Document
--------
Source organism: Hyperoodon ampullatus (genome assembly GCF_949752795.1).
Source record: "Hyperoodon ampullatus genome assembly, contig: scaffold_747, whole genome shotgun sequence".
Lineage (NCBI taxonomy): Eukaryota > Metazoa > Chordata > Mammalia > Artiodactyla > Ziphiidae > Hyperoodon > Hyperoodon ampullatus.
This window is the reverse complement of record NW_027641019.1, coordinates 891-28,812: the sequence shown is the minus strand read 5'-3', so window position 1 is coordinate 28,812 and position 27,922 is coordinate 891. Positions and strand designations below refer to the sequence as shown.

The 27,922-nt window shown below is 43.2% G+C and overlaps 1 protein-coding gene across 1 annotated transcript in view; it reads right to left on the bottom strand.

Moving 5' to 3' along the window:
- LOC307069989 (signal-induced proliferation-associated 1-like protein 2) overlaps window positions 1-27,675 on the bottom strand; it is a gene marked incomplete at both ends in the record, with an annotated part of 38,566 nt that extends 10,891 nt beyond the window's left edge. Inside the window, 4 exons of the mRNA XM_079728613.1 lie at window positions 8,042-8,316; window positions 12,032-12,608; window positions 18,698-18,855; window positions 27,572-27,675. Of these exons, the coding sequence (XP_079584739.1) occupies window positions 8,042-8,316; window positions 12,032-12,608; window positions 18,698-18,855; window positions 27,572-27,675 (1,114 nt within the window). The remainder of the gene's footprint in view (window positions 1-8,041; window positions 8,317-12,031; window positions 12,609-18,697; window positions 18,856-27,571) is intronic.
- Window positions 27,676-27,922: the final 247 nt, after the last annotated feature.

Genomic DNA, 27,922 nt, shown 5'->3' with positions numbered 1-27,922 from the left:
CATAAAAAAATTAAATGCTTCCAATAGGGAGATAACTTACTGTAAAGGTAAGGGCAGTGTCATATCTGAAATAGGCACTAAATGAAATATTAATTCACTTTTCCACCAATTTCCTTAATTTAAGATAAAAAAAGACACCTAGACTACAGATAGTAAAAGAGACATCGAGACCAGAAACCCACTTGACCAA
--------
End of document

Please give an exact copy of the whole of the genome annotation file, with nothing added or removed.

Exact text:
Source organism: Hyperoodon ampullatus (genome assembly GCF_949752795.1).
Source record: "Hyperoodon ampullatus genome assembly, contig: scaffold_747, whole genome shotgun sequence".
Lineage (NCBI taxonomy): Eukaryota > Metazoa > Chordata > Mammalia > Artiodactyla > Ziphiidae > Hyperoodon > Hyperoodon ampullatus.
This window is the reverse complement of record NW_027641019.1, coordinates 891-28,812: the sequence shown is the minus strand read 5'-3', so window position 1 is coordinate 28,812 and position 27,922 is coordinate 891. Positions and strand designations below refer to the sequence as shown.

The 27,922-nt window shown below is 43.2% G+C and overlaps 1 protein-coding gene across 1 annotated transcript in view; it reads right to left on the bottom strand.

Moving 5' to 3' along the window:
- LOC307069989 (signal-induced proliferation-associated 1-like protein 2) overlaps window positions 1-27,675 on the bottom strand; it is a gene marked incomplete at both ends in the record, with an annotated part of 38,566 nt that extends 10,891 nt beyond the window's left edge. Inside the window, 4 exons of the mRNA XM_079728613.1 lie at window positions 8,042-8,316; window positions 12,032-12,608; window positions 18,698-18,855; window positions 27,572-27,675. Of these exons, the coding sequence (XP_079584739.1) occupies window positions 8,042-8,316; window positions 12,032-12,608; window positions 18,698-18,855; window positions 27,572-27,675 (1,114 nt within the window). The remainder of the gene's footprint in view (window positions 1-8,041; window positions 8,317-12,031; window positions 12,609-18,697; window positions 18,856-27,571) is intronic.
- Window positions 27,676-27,922: the final 247 nt, after the last annotated feature.

Genomic DNA, 27,922 nt, shown 5'->3' with positions numbered 1-27,922 from the left:
CATAAAAAAATTAAATGCTTCCAATAGGGAGATAACTTACTGTAAAGGTAAGGGCAGTGTCATATCTGAAATAGGCACTAAATGAAATATTAATTCACTTTTCCACCAATTTCCTTAATTTAAGATAAAAAAAGACACCTAGACTACAGATAGTAAAAGAGACATCGAGACCAGAAACCCACTTGACCAA